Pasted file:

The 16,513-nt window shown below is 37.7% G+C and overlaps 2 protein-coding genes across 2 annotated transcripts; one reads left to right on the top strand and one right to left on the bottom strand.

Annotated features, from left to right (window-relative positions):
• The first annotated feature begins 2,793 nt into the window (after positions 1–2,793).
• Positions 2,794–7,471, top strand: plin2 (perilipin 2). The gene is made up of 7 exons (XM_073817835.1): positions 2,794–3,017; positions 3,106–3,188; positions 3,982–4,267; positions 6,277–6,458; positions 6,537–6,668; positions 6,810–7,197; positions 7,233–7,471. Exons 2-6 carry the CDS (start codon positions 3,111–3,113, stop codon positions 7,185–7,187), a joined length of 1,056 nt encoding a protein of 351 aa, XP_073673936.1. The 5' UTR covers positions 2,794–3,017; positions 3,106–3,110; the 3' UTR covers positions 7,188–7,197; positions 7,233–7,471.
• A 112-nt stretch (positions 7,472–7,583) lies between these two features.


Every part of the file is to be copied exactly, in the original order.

The 16,513-nt window shown below is 37.7% G+C and overlaps 2 protein-coding genes across 2 annotated transcripts; one reads left to right on the top strand and one right to left on the bottom strand.

Annotated features, from left to right (window-relative positions):
• The first annotated feature begins 2,793 nt into the window (after positions 1–2,793).
• Positions 2,794–7,471, top strand: plin2 (perilipin 2). The gene is made up of 7 exons (XM_073817835.1): positions 2,794–3,017; positions 3,106–3,188; positions 3,982–4,267; positions 6,277–6,458; positions 6,537–6,668; positions 6,810–7,197; positions 7,233–7,471. Exons 2-6 carry the CDS (start codon positions 3,111–3,113, stop codon positions 7,185–7,187), a joined length of 1,056 nt encoding a protein of 351 aa, XP_073673936.1. The 5' UTR covers positions 2,794–3,017; positions 3,106–3,110; the 3' UTR covers positions 7,188–7,197; positions 7,233–7,471.
• A 112-nt stretch (positions 7,472–7,583) lies between these two features.